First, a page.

*Note: Usually this step is done while the asparagus spears are roasting in the oven so that once they are roasted the custard is fresh to be poured over. However if making the custard well in advance it is best to place cling film over the surface of the custard to prevent unwanted skin from forming. If the skin does form, never mix into the custard as this will cause unappetising lumps. Rather spoon the surface of the custard away. To reheat, add milk a little at a time to ensure that the consistency is perfect as the custard will thicken again with the heat.

  • 300ml milk
  • 1 egg yolk
  • 2 tbsp crème fraîche
  • 2 tbsp cornflour
  • zest of 1 lemon
  • squeeze of fresh lemon juice
  • 1/2 tsp fine sea salt
  • pinch of white pepper
  • 25g butter
  1. In a small saucepan bring milk to a simmer with lemon zest on low heat. Adding the zest now will infuse the lemon flavour into the milk.
  2. Meanwhile in a separate bowl whisk together egg yolk and cornflour until well combined.  If the mixture looks lumpy add a few drops of milk and whisk vigorously until there are no lumps.
  3. Once the milk starts to form little bubbles around the edges of the pan, it is ready to be added to the eggs. Pour the milk into the egg mixture a little at a time, all while whisking the eggs. (In other words temper the eggs with the milk. This will prevent the egg component from scrambling with the heat).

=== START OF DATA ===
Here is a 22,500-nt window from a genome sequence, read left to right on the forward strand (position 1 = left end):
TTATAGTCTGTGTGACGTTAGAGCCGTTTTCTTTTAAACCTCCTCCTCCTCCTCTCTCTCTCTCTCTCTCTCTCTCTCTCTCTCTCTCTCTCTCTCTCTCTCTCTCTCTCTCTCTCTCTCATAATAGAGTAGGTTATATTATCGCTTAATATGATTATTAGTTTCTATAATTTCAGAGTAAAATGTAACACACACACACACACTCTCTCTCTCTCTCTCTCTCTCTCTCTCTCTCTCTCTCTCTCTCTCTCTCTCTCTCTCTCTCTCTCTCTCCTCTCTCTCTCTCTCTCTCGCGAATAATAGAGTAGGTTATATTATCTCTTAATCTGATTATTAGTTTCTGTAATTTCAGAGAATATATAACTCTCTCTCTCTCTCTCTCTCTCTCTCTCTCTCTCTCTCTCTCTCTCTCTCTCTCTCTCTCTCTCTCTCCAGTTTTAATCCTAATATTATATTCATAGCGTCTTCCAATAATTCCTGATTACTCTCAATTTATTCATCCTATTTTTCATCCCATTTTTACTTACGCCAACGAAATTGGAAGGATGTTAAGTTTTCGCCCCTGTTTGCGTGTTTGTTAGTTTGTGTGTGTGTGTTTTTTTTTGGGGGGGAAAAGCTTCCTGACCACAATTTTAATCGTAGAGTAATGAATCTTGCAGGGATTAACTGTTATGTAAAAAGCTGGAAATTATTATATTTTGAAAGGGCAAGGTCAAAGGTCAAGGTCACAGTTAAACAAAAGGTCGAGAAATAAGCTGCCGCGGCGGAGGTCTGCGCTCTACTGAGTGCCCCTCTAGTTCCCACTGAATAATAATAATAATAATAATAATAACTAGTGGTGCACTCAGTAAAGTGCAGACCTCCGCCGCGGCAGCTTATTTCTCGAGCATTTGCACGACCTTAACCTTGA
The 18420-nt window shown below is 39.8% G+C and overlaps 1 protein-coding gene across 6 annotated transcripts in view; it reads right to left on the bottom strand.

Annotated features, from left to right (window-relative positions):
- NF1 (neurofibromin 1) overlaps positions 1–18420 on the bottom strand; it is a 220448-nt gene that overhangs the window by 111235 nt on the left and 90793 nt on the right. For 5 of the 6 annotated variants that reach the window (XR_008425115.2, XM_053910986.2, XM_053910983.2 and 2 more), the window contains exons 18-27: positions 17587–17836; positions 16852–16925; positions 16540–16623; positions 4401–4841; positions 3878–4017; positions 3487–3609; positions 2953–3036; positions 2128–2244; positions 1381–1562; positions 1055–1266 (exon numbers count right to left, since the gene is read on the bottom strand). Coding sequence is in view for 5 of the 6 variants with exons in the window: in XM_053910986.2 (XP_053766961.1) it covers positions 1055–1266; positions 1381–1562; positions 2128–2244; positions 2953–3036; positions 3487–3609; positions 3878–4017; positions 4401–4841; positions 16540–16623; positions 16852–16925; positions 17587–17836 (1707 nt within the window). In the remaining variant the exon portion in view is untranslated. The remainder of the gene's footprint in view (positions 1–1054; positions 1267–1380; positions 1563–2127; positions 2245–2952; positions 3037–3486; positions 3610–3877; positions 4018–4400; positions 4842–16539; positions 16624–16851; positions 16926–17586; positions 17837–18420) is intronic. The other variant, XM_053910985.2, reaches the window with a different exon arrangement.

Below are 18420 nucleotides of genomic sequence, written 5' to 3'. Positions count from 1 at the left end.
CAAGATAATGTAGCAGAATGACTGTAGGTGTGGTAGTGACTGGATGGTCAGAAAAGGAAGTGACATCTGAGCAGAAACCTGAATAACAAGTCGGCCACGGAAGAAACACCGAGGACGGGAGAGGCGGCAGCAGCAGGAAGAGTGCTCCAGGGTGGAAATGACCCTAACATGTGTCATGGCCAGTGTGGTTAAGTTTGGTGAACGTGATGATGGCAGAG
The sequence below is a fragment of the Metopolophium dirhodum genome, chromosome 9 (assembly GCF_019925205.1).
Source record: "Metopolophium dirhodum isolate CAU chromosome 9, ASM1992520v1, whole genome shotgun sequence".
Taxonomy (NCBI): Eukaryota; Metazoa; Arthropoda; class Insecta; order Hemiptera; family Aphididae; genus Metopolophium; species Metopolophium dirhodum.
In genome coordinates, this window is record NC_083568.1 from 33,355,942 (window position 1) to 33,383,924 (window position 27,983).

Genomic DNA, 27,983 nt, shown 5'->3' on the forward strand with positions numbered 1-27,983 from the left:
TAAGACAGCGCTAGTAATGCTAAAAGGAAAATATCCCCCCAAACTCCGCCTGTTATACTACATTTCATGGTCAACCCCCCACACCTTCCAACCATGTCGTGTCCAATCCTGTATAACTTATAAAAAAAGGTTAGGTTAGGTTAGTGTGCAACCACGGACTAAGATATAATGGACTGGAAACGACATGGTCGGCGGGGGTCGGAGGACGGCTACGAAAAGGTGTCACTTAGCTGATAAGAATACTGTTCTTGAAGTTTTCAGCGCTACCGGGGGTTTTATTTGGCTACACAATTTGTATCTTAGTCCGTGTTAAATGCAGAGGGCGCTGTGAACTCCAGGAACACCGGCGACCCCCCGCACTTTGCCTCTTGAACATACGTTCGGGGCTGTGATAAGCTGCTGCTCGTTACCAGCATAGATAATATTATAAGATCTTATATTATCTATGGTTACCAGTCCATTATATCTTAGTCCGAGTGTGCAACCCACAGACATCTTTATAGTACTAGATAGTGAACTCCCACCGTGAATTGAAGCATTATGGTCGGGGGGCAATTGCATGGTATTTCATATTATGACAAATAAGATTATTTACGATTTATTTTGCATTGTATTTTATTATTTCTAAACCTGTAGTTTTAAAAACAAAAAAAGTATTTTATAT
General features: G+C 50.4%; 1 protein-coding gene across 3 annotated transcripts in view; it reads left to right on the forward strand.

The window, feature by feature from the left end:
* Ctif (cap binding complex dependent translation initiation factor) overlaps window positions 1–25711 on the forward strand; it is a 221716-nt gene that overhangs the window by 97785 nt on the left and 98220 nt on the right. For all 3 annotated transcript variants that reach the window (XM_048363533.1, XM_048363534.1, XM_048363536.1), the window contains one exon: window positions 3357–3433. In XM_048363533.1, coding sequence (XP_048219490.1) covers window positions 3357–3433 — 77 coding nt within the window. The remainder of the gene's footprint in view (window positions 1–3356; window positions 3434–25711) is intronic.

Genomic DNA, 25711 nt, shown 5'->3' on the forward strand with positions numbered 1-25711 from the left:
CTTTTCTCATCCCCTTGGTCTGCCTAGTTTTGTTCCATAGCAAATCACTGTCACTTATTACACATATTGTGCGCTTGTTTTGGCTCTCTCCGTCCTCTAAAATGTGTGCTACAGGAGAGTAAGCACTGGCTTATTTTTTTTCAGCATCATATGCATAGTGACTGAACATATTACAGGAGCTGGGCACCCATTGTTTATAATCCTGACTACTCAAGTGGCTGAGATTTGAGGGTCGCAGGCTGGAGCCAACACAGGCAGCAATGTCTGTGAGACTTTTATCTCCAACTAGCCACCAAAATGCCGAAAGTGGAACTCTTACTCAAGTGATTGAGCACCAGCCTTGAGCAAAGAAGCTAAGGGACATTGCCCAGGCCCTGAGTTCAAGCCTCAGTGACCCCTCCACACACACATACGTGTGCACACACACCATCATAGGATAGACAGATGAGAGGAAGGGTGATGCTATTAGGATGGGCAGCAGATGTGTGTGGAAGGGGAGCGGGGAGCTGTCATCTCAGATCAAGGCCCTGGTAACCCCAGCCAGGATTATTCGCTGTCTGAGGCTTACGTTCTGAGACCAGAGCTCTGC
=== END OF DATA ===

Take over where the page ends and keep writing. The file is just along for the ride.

4. Once combined transfer the mixture back into the saucepan and whisk on medium heat. Gradually the mixture will start to thicken into a custard, (5-7 minutes). Squeeze the juice of a quarter of lemon into the custard followed by crème fraîche and whisk to combine.
  5. Switch of the heat, season with salt and pepper.
  6. Add in the butter and mix until velvety and smooth.
For the Asparagus
  • 400g asparagus
  • 1/2 tsp fine sea salt
  • pinch of freshly crushed black pepper
  • 1 garlic pod finely chopped
  • 1 tbsp olive oil
  • 1 tbsp butter
  1. Preheat oven to 180°C gas fan/200°C convectional/220°C conventional.
  2. Begin preparing the asparagus by chopping off a centimetres off each stalk. The tough, woody ends can then be trimmed with a vegetable peeler. Any purplish colour is a sign of where to begin trimming. Rinse under cold running water.
  3. Add oil to a baking dish before placing the trimmed asparagus spears in, all in one direction.
  4. Season with salt, pepper and garlic. Coat the spears with the seasoning using fingers.
  5. Add butter.
  6. Roast for 15 minutes, tossing once at the half way mark.
  7. Transfer onto a platter, pour custard over the trimmed stalks. Serve immediately.